This has included the Emergency Committee to Stop the Gulf Oil Disaster. The Committee was formed following a June 19 Emergency Summit held in New Orleans in order to provide a vehicle for many, many people to act to stop the disaster in the face of BP and the government's refusal to do so. Its Mission Statement calls for mobilization of diverse forces—activists, impacted communities, environmentalists, scientists—on a nationwide, even global, basis to stop the catastrophe. It has issued seven demands that speak to all the dimensions of the crisis and provide concrete focuses for action.

In a little over a month, the Committee has actively protested the actions of both BP and the government including: holding the first demonstration at the Joint Unified Command headquarters (in charge of the response to the disaster); intervening in BP-government "town hall" meetings; protesting outside and speaking inside at the Obama Commission hearings; demonstrating when VP Joe Biden visited the area; joining the protests of other groups; and issuing many statements to the press, which have been widely covered. (See for the Mission Statement, demands, press coverage, and accounts of its actions, and other important information.)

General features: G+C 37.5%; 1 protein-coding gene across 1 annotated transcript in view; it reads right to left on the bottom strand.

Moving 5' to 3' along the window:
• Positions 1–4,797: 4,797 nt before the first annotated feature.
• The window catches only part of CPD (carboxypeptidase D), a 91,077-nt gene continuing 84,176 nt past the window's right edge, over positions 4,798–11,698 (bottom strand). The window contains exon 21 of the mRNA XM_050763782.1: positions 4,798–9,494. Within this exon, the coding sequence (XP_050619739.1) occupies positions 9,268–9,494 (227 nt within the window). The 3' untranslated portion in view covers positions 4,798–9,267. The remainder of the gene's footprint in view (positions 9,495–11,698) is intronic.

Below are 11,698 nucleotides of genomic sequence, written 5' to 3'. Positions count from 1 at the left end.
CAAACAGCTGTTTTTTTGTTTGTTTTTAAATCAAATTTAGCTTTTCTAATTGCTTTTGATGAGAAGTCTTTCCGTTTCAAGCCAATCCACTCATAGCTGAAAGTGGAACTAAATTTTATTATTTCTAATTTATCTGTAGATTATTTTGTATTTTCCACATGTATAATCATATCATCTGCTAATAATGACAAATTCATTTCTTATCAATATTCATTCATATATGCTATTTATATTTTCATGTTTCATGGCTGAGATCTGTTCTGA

Overall, the Committee's Mission Statement, its demands, and its actions represent an alternative pole to the authority claimed by BP and the government to continue pursuing their own interests in the crisis—rather than going all out to protect the environment and the people.

Much more needs to be done. There's an urgent need to uncover, and for people to understand, the full scope of this ongoing catastrophe. The Committee's Mission Statement, demands, and determined spirit need to reach many, many more people. The organized independent mass action and truth-telling is needed on a society-wide scale.

Taking action, marking the 100th day of the disaster on Friday, July 30 is an important juncture for pushing forward and making the voice of the people heard. As the Committee's call for the protest states, "We're not stopping until the well is sealed and the Gulf is healed."
Add Your Comments

Comments (Hide Comments)
by Mike Novack
Please give us your reasons why you believe the problem is capitalism per se. Yes of course, since we are structured under capitalism the IMMEDIATE cause of disasters like this are capitalist reasons (get out the profits obtainable by extracting the last, more risky fossil resources). But the reason why profitable to do so is the demand of our industrial civilization for the oil to keep going a little longer.